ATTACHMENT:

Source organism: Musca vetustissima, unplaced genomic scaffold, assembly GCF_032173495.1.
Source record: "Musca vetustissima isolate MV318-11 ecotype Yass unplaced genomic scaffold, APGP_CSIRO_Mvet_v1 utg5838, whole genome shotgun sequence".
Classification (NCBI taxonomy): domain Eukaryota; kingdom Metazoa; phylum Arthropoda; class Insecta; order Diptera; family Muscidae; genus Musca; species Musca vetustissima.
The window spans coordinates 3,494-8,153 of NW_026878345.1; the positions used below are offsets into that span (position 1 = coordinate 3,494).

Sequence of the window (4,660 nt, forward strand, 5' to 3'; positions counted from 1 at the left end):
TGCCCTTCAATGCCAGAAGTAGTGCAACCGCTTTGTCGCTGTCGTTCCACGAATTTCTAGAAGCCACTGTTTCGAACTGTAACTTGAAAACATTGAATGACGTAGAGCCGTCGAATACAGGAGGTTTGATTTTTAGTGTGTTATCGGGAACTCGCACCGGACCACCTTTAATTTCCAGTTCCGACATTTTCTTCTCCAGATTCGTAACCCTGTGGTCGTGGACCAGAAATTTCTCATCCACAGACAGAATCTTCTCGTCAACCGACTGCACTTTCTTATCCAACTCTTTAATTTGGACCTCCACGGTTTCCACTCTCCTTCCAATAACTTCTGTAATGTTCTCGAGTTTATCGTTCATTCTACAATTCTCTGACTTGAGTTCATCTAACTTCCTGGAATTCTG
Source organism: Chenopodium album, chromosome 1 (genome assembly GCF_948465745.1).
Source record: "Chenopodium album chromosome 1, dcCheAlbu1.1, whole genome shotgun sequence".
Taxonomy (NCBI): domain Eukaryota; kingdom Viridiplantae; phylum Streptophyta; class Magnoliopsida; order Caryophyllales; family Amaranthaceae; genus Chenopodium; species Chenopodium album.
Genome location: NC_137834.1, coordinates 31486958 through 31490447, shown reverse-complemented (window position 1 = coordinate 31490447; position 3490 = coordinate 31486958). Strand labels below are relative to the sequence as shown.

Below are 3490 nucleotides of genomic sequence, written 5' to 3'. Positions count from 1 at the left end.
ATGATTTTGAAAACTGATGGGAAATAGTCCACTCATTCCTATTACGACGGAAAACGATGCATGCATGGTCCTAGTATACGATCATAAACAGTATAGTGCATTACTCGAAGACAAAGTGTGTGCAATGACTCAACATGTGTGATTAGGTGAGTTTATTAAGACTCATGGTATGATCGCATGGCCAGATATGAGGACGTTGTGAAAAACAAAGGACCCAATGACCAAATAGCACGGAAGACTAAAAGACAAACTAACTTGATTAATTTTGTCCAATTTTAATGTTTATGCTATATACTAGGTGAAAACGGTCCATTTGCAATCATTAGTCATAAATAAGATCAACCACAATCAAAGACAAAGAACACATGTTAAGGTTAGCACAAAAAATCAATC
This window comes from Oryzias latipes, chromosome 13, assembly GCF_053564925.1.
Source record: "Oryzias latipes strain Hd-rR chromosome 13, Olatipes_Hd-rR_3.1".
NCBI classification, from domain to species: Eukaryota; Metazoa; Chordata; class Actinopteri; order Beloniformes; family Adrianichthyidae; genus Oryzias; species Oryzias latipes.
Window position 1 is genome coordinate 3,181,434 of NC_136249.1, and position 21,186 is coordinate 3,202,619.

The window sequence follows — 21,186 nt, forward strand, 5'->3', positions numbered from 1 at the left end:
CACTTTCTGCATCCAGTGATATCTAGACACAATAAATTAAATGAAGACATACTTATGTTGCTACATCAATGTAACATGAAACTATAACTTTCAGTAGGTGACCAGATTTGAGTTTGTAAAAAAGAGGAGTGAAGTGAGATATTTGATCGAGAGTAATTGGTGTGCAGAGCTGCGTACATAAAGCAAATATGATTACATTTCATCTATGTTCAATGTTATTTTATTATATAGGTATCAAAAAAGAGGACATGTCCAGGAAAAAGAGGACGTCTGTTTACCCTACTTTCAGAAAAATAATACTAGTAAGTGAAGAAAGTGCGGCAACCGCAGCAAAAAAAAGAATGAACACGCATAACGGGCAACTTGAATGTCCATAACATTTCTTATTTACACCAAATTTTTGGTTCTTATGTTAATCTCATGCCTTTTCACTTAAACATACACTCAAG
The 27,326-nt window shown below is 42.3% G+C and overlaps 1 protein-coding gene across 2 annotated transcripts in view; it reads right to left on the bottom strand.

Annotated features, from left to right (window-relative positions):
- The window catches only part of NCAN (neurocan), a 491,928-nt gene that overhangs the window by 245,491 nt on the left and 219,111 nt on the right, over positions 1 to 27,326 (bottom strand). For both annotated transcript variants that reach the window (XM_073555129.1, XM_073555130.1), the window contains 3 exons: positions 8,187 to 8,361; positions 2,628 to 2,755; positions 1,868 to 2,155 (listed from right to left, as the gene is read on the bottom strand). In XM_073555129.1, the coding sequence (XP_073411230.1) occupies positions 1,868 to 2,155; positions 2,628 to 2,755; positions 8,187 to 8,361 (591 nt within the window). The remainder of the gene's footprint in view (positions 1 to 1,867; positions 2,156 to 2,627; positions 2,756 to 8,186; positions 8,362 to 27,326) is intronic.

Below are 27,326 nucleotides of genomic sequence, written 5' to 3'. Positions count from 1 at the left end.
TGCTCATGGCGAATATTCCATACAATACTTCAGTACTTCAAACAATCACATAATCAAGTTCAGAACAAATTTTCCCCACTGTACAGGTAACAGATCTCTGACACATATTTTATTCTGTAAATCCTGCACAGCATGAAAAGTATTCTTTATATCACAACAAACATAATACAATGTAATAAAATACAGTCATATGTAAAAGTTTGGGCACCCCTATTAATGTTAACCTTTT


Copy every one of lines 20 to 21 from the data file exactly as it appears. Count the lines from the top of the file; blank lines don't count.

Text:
Annotated features, from left to right (window-relative positions):
- The window catches only part of NCAN (neurocan), a 491,928-nt gene that overhangs the window by 245,491 nt on the left and 219,111 nt on the right, over positions 1 to 27,326 (bottom strand). For both annotated transcript variants that reach the window (XM_073555129.1, XM_073555130.1), the window contains 3 exons: positions 8,187 to 8,361; positions 2,628 to 2,755; positions 1,868 to 2,155 (listed from right to left, as the gene is read on the bottom strand). In XM_073555129.1, the coding sequence (XP_073411230.1) occupies positions 1,868 to 2,155; positions 2,628 to 2,755; positions 8,187 to 8,361 (591 nt within the window). The remainder of the gene's footprint in view (positions 1 to 1,867; positions 2,156 to 2,627; positions 2,756 to 8,186; positions 8,362 to 27,326) is intronic.